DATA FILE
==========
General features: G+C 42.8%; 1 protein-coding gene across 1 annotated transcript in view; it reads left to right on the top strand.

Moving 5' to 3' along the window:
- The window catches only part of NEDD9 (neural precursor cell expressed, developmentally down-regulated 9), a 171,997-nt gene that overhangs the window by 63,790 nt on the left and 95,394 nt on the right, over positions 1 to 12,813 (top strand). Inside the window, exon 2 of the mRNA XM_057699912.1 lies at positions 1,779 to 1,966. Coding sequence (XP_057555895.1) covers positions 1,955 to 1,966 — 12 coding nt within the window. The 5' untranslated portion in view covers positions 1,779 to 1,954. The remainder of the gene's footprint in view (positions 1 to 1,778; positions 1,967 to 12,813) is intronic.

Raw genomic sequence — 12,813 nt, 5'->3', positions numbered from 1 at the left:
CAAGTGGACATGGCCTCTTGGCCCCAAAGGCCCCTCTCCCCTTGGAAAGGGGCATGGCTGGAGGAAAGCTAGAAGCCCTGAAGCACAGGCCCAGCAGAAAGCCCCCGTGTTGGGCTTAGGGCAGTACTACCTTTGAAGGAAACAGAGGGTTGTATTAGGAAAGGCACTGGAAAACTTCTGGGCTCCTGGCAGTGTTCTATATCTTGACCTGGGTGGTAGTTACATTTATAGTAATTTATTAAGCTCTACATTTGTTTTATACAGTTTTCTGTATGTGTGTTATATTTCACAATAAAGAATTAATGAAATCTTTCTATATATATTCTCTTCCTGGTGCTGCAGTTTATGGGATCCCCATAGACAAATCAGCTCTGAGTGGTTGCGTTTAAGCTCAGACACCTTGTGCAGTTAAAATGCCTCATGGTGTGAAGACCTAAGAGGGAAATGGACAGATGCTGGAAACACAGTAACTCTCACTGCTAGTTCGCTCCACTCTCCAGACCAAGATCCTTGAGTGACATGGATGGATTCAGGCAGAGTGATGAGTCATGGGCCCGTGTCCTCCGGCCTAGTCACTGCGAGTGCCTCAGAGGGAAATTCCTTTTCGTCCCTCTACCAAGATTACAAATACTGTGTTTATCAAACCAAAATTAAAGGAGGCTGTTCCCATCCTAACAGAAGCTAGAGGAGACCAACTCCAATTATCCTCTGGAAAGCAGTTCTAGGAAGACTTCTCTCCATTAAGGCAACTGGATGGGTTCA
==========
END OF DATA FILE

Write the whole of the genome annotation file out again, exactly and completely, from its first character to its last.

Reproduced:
General features: G+C 42.8%; 1 protein-coding gene across 1 annotated transcript in view; it reads left to right on the top strand.

Moving 5' to 3' along the window:
- The window catches only part of NEDD9 (neural precursor cell expressed, developmentally down-regulated 9), a 171,997-nt gene that overhangs the window by 63,790 nt on the left and 95,394 nt on the right, over positions 1 to 12,813 (top strand). Inside the window, exon 2 of the mRNA XM_057699912.1 lies at positions 1,779 to 1,966. Coding sequence (XP_057555895.1) covers positions 1,955 to 1,966 — 12 coding nt within the window. The 5' untranslated portion in view covers positions 1,779 to 1,954. The remainder of the gene's footprint in view (positions 1 to 1,778; positions 1,967 to 12,813) is intronic.

Raw genomic sequence — 12,813 nt, 5'->3', positions numbered from 1 at the left:
CAAGTGGACATGGCCTCTTGGCCCCAAAGGCCCCTCTCCCCTTGGAAAGGGGCATGGCTGGAGGAAAGCTAGAAGCCCTGAAGCACAGGCCCAGCAGAAAGCCCCCGTGTTGGGCTTAGGGCAGTACTACCTTTGAAGGAAACAGAGGGTTGTATTAGGAAAGGCACTGGAAAACTTCTGGGCTCCTGGCAGTGTTCTATATCTTGACCTGGGTGGTAGTTACATTTATAGTAATTTATTAAGCTCTACATTTGTTTTATACAGTTTTCTGTATGTGTGTTATATTTCACAATAAAGAATTAATGAAATCTTTCTATATATATTCTCTTCCTGGTGCTGCAGTTTATGGGATCCCCATAGACAAATCAGCTCTGAGTGGTTGCGTTTAAGCTCAGACACCTTGTGCAGTTAAAATGCCTCATGGTGTGAAGACCTAAGAGGGAAATGGACAGATGCTGGAAACACAGTAACTCTCACTGCTAGTTCGCTCCACTCTCCAGACCAAGATCCTTGAGTGACATGGATGGATTCAGGCAGAGTGATGAGTCATGGGCCCGTGTCCTCCGGCCTAGTCACTGCGAGTGCCTCAGAGGGAAATTCCTTTTCGTCCCTCTACCAAGATTACAAATACTGTGTTTATCAAACCAAAATTAAAGGAGGCTGTTCCCATCCTAACAGAAGCTAGAGGAGACCAACTCCAATTATCCTCTGGAAAGCAGTTCTAGGAAGACTTCTCTCCATTAAGGCAACTGGATGGGTTCA